We are developing the social individualist meta-context for the future. From the very serious to the extremely frivolous... lets see what is on the mind of the Samizdata people.

Samizdata, derived from Samizdat /n. - a system of clandestine publication of banned literature in the USSR [Russ.,= self-publishing house]

Follow your spirit, and upon this charge…

England’s favourite Roman-Greek dragon slayer grants us licence this day to drink beer and make appropriate Shakespeare quotes.

Sage advice…

I have discovered a source of wisdom on the internet (no, really 😉 ) and I am reliably informed that the blessed Theresa herself has been known to solicit advice from the famed Agatha Antigone.

Discussion point…

Conventional theory has it that capitalism arose in England in the 16th century but I long ago found it thriving in the 13th century. Rowland Parker’s ‘Men of Dunwich’, a treasure of my bookshelves for many decades, uses ancient pipe rolls and mediaeval manuscripts in our historic archives as the author turns detective. Why did Ada Ringulf, with a cottage by St Peter’s, pay only ¼d rent a year when neighbours paid 1½d?* Parker thinks he knows. Anyway, Dunwich merchants, shipowners with vessels we know as ‘cogs’, would speculatively take cargoes of wool, barley, cloth to Europe and the Baltic and return with iron, wine, silk and spices. Profits could be handsome – but the loss of a cog to a hostile port, pirates, minor warlords or official blackmail could ruin a man and his family overnight. So merchants offset their risk by investing in eachother’s cogs and cargoes, risking only a fifth or a sixth on each voyage. Parker has the evidence. That’s capitalism. And it was happening three hundred years earlier than thought. Capitalism means risk, even if it’s managed risk. What the global corporates do is risk free; monopolistic, monopsonistic or oligopolistic, they have a licence to make money with virtually no risk, by virtue of their size and power.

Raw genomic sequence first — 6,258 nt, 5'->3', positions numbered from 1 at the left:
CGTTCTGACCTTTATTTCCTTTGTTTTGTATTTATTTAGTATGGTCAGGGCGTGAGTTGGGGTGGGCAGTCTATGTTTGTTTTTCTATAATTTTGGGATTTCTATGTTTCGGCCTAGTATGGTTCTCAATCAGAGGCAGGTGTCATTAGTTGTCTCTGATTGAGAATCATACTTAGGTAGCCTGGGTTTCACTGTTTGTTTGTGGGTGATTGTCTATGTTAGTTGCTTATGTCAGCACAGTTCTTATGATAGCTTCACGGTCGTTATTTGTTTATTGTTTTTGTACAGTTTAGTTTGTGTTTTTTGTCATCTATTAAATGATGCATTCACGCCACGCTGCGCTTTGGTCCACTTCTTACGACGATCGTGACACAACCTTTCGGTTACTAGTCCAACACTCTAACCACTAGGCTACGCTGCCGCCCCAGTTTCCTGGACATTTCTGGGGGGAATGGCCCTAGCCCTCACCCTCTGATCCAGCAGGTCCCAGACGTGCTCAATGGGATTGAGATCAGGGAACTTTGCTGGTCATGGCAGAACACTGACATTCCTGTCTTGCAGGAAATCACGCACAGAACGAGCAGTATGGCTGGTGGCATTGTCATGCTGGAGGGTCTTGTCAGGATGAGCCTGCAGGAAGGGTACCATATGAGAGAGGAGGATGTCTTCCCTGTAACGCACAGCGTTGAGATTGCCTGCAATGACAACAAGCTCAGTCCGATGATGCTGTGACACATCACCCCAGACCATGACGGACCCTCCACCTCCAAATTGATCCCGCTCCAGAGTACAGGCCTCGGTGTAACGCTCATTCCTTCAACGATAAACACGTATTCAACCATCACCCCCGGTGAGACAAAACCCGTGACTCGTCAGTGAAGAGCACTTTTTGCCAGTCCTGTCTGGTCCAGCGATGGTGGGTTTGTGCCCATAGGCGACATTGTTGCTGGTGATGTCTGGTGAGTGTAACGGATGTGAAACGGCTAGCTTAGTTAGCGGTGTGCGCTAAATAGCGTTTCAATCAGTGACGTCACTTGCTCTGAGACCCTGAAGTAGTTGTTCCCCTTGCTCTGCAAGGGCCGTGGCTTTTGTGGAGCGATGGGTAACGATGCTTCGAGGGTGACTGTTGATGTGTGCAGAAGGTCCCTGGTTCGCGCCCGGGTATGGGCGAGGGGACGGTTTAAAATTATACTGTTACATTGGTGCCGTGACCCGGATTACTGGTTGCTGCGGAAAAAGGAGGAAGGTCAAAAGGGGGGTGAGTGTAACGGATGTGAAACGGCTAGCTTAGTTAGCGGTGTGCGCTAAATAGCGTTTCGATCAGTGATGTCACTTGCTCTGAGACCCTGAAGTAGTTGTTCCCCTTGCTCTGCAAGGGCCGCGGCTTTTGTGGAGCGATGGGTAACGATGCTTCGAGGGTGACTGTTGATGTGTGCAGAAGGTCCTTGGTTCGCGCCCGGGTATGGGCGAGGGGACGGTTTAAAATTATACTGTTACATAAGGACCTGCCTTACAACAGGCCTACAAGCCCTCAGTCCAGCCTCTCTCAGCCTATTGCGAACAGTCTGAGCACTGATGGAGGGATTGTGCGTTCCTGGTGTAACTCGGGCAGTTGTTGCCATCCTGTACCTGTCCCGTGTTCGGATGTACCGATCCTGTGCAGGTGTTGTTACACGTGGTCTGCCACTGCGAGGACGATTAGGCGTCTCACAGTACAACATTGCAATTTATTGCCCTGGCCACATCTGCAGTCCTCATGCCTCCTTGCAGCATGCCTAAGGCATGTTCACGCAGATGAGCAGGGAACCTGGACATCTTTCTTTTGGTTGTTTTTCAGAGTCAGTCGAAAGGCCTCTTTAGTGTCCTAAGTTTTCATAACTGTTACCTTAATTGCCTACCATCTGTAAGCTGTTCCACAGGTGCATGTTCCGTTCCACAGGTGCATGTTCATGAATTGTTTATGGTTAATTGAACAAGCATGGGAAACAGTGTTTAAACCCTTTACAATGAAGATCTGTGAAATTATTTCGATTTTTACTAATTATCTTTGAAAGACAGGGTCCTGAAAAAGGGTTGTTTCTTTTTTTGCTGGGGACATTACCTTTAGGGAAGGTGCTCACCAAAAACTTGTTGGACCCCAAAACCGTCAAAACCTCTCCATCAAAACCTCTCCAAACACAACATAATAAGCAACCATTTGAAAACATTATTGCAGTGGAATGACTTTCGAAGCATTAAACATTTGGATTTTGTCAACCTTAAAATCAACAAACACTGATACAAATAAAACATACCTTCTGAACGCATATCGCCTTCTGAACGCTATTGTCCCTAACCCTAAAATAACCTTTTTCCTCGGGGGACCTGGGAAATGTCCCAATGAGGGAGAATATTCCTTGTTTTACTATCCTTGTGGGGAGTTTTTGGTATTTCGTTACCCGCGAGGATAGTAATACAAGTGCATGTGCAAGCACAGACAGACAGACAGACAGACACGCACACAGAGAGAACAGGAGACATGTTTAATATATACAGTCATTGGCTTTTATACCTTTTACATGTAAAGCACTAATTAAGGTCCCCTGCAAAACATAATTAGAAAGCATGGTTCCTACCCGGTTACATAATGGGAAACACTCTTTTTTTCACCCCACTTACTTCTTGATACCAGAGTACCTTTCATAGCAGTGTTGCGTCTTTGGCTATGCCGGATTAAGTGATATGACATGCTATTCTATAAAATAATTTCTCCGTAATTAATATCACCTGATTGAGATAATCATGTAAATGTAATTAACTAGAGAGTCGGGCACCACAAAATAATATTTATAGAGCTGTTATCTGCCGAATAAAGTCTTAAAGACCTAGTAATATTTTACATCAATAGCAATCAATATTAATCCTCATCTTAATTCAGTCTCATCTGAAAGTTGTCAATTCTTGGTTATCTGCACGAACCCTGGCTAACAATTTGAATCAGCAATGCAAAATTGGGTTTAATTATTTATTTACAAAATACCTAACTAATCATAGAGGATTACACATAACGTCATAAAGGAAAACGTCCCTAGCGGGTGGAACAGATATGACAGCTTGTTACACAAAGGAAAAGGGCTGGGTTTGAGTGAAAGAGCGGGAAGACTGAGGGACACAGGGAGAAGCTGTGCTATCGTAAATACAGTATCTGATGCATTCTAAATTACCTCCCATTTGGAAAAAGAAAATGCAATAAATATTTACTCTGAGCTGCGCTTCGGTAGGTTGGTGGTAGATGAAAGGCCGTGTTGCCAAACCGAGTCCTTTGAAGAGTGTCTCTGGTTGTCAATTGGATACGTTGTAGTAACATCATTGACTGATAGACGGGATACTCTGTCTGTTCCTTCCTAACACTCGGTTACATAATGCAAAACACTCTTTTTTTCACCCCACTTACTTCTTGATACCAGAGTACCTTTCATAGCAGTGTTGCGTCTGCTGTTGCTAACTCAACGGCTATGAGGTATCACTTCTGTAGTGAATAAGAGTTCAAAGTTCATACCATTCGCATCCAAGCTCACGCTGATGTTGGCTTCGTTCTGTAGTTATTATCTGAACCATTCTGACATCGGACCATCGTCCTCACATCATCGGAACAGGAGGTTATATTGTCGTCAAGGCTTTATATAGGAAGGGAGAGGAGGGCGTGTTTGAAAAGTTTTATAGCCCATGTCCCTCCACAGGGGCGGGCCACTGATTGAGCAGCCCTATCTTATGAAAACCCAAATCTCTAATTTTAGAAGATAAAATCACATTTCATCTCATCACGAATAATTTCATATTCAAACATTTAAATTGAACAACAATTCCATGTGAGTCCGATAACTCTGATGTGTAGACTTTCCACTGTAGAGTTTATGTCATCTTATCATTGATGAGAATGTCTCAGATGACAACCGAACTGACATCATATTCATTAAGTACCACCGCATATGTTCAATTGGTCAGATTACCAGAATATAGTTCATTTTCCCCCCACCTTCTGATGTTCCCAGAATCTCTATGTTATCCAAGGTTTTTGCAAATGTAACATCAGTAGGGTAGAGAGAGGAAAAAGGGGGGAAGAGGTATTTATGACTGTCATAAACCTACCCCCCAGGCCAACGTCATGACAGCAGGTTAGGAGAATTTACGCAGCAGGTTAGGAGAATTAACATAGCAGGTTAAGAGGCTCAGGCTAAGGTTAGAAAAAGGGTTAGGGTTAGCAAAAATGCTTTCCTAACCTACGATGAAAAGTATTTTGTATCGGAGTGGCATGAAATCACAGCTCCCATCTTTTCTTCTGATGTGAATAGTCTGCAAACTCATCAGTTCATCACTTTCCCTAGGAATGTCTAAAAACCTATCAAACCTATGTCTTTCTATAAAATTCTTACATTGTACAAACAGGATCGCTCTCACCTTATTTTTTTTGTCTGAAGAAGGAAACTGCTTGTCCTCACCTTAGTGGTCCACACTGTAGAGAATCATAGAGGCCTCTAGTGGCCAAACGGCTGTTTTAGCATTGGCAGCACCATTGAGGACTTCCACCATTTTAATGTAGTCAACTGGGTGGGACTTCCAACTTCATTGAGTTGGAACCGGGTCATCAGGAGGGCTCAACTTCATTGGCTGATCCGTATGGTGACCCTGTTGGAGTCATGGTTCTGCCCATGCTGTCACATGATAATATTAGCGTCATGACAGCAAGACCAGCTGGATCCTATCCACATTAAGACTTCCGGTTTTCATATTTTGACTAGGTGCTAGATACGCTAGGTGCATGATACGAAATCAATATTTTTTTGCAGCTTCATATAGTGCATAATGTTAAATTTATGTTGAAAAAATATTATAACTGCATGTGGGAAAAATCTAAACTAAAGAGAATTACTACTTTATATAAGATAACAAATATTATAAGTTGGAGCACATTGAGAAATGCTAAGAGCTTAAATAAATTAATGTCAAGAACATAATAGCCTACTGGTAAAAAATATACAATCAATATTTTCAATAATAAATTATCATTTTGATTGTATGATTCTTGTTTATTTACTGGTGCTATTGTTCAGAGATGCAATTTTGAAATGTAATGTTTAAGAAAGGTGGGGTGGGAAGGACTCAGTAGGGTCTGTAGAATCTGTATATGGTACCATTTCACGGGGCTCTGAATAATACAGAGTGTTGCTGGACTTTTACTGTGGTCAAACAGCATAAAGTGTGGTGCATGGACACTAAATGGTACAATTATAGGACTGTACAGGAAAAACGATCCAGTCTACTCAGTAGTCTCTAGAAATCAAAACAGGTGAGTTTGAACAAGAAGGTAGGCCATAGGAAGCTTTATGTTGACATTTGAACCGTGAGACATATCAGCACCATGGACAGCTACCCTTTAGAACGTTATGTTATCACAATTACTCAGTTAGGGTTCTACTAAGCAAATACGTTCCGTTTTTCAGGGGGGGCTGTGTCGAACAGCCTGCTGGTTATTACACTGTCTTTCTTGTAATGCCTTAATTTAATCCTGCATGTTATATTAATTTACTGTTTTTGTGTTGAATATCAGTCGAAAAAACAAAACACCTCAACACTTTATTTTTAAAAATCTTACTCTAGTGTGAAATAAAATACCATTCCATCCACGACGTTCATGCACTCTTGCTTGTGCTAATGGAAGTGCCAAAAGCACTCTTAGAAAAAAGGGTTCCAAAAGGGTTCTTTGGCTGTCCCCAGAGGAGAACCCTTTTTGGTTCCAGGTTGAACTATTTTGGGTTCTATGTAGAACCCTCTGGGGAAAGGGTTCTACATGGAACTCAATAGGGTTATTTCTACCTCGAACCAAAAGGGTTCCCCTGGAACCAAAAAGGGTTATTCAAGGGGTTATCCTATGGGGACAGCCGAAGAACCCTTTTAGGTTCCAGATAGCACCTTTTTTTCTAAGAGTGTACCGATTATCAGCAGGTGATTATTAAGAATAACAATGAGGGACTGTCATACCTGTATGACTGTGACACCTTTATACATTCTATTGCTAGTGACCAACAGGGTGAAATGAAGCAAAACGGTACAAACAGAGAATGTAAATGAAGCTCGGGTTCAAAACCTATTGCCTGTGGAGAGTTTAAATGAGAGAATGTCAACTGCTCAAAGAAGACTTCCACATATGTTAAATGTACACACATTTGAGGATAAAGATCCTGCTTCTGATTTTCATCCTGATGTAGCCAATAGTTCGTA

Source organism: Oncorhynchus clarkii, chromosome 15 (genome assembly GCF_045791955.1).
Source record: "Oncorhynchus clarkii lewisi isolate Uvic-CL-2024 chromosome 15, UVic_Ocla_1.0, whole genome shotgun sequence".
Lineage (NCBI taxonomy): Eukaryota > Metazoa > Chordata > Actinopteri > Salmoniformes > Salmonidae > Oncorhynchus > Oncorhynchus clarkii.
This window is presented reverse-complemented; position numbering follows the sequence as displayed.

Raedwald

Agree, disagree? Not convinced by the entirety of the thesis at all but there are some interesting points being made. Read the whole thing.

Samizdata quote of the day

In 1976, the Nobel-prize winning economist, F.A. Hayek, published The Mirage of Social Justice, the second volume of his magnum opus Law, Legislation and Liberty. Despite being widely regarded as the definitive critique of social justice, today one would be lucky to find advocates of social justice in the academy who are familiar with the name ‘Hayek’, let alone those who have read him. Among classical liberals, libertarians, and conservatives alike, Hayek is one of the most important thinkers of the twentieth century whose The Road to Serfdom represents one of the most powerful arguments against socialism ever written. But those in the academy who have perpetuated socialist ideas since the 1980s have practically ignored it. In this article, I will argue that this unwillingness to engage with the ‘other side’ is not only endemic in the radical intellectual schools that have overtaken literary studies, but also that it is symptomatic of their entire way of thinking which, being hermetically sealed and basically circular in its argumentation, has no language to deal with critics beyond reactive moral condemnation.